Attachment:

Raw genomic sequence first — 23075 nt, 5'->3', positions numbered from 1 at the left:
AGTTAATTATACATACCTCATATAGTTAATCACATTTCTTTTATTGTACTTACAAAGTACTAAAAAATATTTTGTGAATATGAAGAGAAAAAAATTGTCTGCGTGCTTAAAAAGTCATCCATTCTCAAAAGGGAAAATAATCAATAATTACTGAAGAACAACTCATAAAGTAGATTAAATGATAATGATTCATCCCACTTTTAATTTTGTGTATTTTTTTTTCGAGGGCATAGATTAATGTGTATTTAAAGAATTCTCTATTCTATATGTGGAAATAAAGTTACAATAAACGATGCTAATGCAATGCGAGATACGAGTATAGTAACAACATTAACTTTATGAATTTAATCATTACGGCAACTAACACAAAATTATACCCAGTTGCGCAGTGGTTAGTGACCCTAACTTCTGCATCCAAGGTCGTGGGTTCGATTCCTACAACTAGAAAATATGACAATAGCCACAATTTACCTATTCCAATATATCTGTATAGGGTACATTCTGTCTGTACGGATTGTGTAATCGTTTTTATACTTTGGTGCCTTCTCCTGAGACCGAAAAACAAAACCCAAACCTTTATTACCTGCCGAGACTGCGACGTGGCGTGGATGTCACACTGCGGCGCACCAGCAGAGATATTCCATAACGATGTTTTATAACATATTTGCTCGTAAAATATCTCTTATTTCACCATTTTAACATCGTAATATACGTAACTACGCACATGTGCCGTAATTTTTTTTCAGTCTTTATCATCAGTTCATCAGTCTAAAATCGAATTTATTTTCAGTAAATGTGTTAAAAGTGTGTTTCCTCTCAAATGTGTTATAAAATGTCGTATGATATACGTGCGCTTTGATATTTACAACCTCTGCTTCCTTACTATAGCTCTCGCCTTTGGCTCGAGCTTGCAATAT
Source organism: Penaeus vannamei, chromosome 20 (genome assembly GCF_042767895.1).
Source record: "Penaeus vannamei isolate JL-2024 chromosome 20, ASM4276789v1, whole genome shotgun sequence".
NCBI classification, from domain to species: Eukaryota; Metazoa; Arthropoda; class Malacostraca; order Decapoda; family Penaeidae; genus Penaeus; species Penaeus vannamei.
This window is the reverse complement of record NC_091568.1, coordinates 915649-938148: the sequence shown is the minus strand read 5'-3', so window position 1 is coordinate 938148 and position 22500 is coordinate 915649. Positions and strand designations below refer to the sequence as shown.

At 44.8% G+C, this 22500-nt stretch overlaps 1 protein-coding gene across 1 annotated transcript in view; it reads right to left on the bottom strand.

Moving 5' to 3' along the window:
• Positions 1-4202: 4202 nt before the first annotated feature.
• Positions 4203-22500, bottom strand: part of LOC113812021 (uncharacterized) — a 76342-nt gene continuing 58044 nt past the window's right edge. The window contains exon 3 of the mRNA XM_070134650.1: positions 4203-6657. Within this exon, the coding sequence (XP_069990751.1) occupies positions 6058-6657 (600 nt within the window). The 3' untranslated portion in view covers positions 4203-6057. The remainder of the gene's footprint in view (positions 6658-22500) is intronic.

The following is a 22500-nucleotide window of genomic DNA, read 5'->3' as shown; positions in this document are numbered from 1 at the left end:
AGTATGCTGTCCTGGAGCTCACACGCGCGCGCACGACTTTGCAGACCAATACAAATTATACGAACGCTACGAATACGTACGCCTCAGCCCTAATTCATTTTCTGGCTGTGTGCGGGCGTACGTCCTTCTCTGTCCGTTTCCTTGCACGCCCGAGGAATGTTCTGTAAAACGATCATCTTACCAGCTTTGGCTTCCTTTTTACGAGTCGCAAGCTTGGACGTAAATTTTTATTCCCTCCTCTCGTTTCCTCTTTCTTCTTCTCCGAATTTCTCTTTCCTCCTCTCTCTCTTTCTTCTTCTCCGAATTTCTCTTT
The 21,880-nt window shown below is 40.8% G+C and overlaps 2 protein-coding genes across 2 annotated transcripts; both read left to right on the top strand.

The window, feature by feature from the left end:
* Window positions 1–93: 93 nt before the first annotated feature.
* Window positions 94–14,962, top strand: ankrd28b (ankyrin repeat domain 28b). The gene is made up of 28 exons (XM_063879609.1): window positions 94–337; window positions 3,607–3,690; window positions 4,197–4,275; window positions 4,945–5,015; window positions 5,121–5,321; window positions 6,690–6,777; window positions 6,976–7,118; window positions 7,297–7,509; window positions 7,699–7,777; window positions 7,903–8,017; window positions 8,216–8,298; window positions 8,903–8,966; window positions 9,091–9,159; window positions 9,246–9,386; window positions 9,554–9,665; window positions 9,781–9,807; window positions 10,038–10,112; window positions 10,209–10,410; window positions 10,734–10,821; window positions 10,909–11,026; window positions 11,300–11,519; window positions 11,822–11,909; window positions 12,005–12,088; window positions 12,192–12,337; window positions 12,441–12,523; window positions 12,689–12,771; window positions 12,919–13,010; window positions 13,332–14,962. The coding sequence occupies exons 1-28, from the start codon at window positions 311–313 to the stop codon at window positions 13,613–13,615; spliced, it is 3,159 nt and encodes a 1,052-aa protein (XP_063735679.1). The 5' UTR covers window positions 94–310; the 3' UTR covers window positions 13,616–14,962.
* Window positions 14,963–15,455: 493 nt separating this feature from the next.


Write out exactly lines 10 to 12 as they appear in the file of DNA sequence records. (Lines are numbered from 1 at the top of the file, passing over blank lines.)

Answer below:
• Positions 4203-22500, bottom strand: part of LOC113812021 (uncharacterized) — a 76342-nt gene continuing 58044 nt past the window's right edge. The window contains exon 3 of the mRNA XM_070134650.1: positions 4203-6657. Within this exon, the coding sequence (XP_069990751.1) occupies positions 6058-6657 (600 nt within the window). The 3' untranslated portion in view covers positions 4203-6057. The remainder of the gene's footprint in view (positions 6658-22500) is intronic.

The following is a 22500-nucleotide window of genomic DNA, read 5'->3' as shown; positions in this document are numbered from 1 at the left end:
AGTATGCTGTCCTGGAGCTCACACGCGCGCGCACGACTTTGCAGACCAATACAAATTATACGAACGCTACGAATACGTACGCCTCAGCCCTAATTCATTTTCTGGCTGTGTGCGGGCGTACGTCCTTCTCTGTCCGTTTCCTTGCACGCCCGAGGAATGTTCTGTAAAACGATCATCTTACCAGCTTTGGCTTCCTTTTTACGAGTCGCAAGCTTGGACGTAAATTTTTATTCCCTCCTCTCGTTTCCTCTTTCTTCTTCTCCGAATTTCTCTTTCCTCCTCTCTCTCTTTCTTCTTCTCCGAATTTCTCTTT